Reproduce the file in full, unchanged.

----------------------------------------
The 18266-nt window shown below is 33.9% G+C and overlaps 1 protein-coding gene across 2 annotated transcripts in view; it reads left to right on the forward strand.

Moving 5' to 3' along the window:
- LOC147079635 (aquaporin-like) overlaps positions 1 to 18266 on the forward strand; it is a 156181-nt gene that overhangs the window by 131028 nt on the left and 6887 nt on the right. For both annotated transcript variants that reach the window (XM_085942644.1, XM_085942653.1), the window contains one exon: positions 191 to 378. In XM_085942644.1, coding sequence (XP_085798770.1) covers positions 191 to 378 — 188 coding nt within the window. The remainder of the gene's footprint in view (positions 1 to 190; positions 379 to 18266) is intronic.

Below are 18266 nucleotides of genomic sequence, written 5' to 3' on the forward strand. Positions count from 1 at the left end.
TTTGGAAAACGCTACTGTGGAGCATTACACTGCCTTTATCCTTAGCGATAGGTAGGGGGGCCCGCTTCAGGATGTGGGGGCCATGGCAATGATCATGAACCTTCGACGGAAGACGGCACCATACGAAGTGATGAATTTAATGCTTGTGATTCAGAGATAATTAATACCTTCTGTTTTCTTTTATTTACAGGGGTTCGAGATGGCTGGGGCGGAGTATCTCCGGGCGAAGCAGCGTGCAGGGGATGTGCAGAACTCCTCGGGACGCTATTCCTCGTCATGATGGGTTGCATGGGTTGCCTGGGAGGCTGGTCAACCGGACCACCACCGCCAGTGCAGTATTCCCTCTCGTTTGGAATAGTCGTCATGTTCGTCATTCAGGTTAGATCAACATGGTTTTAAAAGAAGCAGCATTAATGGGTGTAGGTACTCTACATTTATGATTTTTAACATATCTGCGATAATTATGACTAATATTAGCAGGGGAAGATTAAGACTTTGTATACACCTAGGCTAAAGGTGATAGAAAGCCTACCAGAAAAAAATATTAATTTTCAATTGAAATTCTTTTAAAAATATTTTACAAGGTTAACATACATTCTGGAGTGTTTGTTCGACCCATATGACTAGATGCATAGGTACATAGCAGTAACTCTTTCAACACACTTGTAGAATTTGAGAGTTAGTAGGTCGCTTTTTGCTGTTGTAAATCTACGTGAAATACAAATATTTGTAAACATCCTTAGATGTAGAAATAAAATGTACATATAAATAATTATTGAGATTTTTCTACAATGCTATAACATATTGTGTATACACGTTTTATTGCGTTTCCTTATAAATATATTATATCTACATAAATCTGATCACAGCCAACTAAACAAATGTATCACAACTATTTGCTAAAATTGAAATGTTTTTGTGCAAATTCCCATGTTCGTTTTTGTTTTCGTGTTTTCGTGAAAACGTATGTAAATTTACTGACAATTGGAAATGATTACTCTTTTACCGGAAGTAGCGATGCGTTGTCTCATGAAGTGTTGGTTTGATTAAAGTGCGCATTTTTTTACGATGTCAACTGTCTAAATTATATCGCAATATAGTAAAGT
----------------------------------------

The 18266-nt window shown below is 33.9% G+C and overlaps 1 protein-coding gene across 2 annotated transcripts in view; it reads left to right on the forward strand.

Moving 5' to 3' along the window:
- LOC147079635 (aquaporin-like) overlaps positions 1 to 18266 on the forward strand; it is a 156181-nt gene that overhangs the window by 131028 nt on the left and 6887 nt on the right. For both annotated transcript variants that reach the window (XM_085942644.1, XM_085942653.1), the window contains one exon: positions 191 to 378. In XM_085942644.1, coding sequence (XP_085798770.1) covers positions 191 to 378 — 188 coding nt within the window. The remainder of the gene's footprint in view (positions 1 to 190; positions 379 to 18266) is intronic.

Below are 18266 nucleotides of genomic sequence, written 5' to 3' on the forward strand. Positions count from 1 at the left end.
TTTGGAAAACGCTACTGTGGAGCATTACACTGCCTTTATCCTTAGCGATAGGTAGGGGGGCCCGCTTCAGGATGTGGGGGCCATGGCAATGATCATGAACCTTCGACGGAAGACGGCACCATACGAAGTGATGAATTTAATGCTTGTGATTCAGAGATAATTAATACCTTCTGTTTTCTTTTATTTACAGGGGTTCGAGATGGCTGGGGCGGAGTATCTCCGGGCGAAGCAGCGTGCAGGGGATGTGCAGAACTCCTCGGGACGCTATTCCTCGTCATGATGGGTTGCATGGGTTGCCTGGGAGGCTGGTCAACCGGACCACCACCGCCAGTGCAGTATTCCCTCTCGTTTGGAATAGTCGTCATGTTCGTCATTCAGGTTAGATCAACATGGTTTTAAAAGAAGCAGCATTAATGGGTGTAGGTACTCTACATTTATGATTTTTAACATATCTGCGATAATTATGACTAATATTAGCAGGGGAAGATTAAGACTTTGTATACACCTAGGCTAAAGGTGATAGAAAGCCTACCAGAAAAAAATATTAATTTTCAATTGAAATTCTTTTAAAAATATTTTACAAGGTTAACATACATTCTGGAGTGTTTGTTCGACCCATATGACTAGATGCATAGGTACATAGCAGTAACTCTTTCAACACACTTGTAGAATTTGAGAGTTAGTAGGTCGCTTTTTGCTGTTGTAAATCTACGTGAAATACAAATATTTGTAAACATCCTTAGATGTAGAAATAAAATGTACATATAAATAATTATTGAGATTTTTCTACAATGCTATAACATATTGTGTATACACGTTTTATTGCGTTTCCTTATAAATATATTATATCTACATAAATCTGATCACAGCCAACTAAACAAATGTATCACAACTATTTGCTAAAATTGAAATGTTTTTGTGCAAATTCCCATGTTCGTTTTTGTTTTCGTGTTTTCGTGAAAACGTATGTAAATTTACTGACAATTGGAAATGATTACTCTTTTACCGGAAGTAGCGATGCGTTGTCTCATGAAGTGTTGGTTTGATTAAAGTGCGCATTTTTTTACGATGTCAACTGTCTAAATTATATCGCAATATAGTAAAGT